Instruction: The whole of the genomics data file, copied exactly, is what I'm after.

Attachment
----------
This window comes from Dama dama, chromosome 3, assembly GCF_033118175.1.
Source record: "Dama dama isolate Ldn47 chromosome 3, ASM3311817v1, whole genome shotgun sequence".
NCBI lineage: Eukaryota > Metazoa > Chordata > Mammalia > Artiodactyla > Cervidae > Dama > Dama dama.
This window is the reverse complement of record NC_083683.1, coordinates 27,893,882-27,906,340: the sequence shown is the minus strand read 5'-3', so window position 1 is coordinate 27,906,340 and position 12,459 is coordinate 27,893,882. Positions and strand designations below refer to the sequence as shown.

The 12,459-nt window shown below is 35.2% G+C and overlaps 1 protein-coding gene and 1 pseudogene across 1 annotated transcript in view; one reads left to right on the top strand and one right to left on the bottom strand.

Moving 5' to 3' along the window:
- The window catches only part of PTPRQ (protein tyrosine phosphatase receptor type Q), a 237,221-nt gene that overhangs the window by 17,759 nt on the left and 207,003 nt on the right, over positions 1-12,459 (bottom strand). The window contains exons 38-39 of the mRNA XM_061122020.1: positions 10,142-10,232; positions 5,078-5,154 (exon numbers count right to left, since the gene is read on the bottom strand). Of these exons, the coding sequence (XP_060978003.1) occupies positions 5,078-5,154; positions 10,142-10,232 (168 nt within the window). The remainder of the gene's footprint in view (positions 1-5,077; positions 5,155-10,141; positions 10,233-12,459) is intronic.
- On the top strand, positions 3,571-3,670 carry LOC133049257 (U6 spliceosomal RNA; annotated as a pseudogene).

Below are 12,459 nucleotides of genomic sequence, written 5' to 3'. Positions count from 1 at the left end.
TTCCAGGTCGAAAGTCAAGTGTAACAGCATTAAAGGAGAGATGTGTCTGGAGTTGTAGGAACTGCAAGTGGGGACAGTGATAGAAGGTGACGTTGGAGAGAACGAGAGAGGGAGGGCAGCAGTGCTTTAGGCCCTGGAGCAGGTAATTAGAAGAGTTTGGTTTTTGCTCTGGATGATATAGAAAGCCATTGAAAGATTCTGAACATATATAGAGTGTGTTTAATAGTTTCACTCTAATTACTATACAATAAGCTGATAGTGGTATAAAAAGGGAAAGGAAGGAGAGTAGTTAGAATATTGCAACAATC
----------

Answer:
This window comes from Dama dama, chromosome 3, assembly GCF_033118175.1.
Source record: "Dama dama isolate Ldn47 chromosome 3, ASM3311817v1, whole genome shotgun sequence".
NCBI lineage: Eukaryota > Metazoa > Chordata > Mammalia > Artiodactyla > Cervidae > Dama > Dama dama.
This window is the reverse complement of record NC_083683.1, coordinates 27,893,882-27,906,340: the sequence shown is the minus strand read 5'-3', so window position 1 is coordinate 27,906,340 and position 12,459 is coordinate 27,893,882. Positions and strand designations below refer to the sequence as shown.

The 12,459-nt window shown below is 35.2% G+C and overlaps 1 protein-coding gene and 1 pseudogene across 1 annotated transcript in view; one reads left to right on the top strand and one right to left on the bottom strand.

Moving 5' to 3' along the window:
- The window catches only part of PTPRQ (protein tyrosine phosphatase receptor type Q), a 237,221-nt gene that overhangs the window by 17,759 nt on the left and 207,003 nt on the right, over positions 1-12,459 (bottom strand). The window contains exons 38-39 of the mRNA XM_061122020.1: positions 10,142-10,232; positions 5,078-5,154 (exon numbers count right to left, since the gene is read on the bottom strand). Of these exons, the coding sequence (XP_060978003.1) occupies positions 5,078-5,154; positions 10,142-10,232 (168 nt within the window). The remainder of the gene's footprint in view (positions 1-5,077; positions 5,155-10,141; positions 10,233-12,459) is intronic.
- On the top strand, positions 3,571-3,670 carry LOC133049257 (U6 spliceosomal RNA; annotated as a pseudogene).

Below are 12,459 nucleotides of genomic sequence, written 5' to 3'. Positions count from 1 at the left end.
TTCCAGGTCGAAAGTCAAGTGTAACAGCATTAAAGGAGAGATGTGTCTGGAGTTGTAGGAACTGCAAGTGGGGACAGTGATAGAAGGTGACGTTGGAGAGAACGAGAGAGGGAGGGCAGCAGTGCTTTAGGCCCTGGAGCAGGTAATTAGAAGAGTTTGGTTTTTGCTCTGGATGATATAGAAAGCCATTGAAAGATTCTGAACATATATAGAGTGTGTTTAATAGTTTCACTCTAATTACTATACAATAAGCTGATAGTGGTATAAAAAGGGAAAGGAAGGAGAGTAGTTAGAATATTGCAACAATC